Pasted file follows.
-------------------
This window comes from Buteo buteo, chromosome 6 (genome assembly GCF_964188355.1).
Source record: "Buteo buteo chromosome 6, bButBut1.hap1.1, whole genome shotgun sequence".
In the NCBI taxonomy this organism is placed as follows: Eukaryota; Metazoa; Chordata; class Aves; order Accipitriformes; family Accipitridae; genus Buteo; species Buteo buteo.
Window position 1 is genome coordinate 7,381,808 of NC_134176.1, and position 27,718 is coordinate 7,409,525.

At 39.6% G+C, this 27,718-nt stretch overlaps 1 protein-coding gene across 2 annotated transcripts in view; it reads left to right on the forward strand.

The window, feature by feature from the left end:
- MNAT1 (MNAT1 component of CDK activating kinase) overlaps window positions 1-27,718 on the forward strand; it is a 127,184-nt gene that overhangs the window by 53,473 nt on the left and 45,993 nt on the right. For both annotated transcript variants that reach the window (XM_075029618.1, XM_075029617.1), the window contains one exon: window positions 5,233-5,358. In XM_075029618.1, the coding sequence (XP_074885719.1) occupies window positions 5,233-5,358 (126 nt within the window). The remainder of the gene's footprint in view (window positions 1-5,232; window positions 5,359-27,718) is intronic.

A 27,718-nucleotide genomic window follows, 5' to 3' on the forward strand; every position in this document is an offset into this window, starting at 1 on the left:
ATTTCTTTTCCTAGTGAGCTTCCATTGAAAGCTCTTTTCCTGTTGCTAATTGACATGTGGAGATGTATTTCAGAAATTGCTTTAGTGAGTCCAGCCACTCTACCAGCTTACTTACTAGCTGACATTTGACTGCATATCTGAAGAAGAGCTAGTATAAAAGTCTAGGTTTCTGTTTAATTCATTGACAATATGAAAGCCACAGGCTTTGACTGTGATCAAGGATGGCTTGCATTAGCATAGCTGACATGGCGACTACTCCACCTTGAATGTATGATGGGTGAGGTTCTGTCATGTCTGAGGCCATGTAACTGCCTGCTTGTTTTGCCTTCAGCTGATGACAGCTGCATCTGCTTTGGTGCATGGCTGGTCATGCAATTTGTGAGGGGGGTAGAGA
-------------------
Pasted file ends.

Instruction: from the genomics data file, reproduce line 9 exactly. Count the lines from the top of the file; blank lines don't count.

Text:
ATTTCTTTTCCTAGTGAGCTTCCATTGAAAGCTCTTTTCCTGTTGCTAATTGACATGTGGAGATGTATTTCAGAAATTGCTTTAGTGAGTCCAGCCACTCTACCAGCTTACTTACTAGCTGACATTTGACTGCATATCTGAAGAAGAGCTAGTATAAAAGTCTAGGTTTCTGTTTAATTCATTGACAATATGAAAGCCACAGGCTTTGACTGTGATCAAGGATGGCTTGCATTAGCATAGCTGACATGGCGACTACTCCACCTTGAATGTATGATGGGTGAGGTTCTGTCATGTCTGAGGCCATGTAACTGCCTGCTTGTTTTGCCTTCAGCTGATGACAGCTGCATCTGCTTTGGTGCATGGCTGGTCATGCAATTTGTGAGGGGGGTAGAGA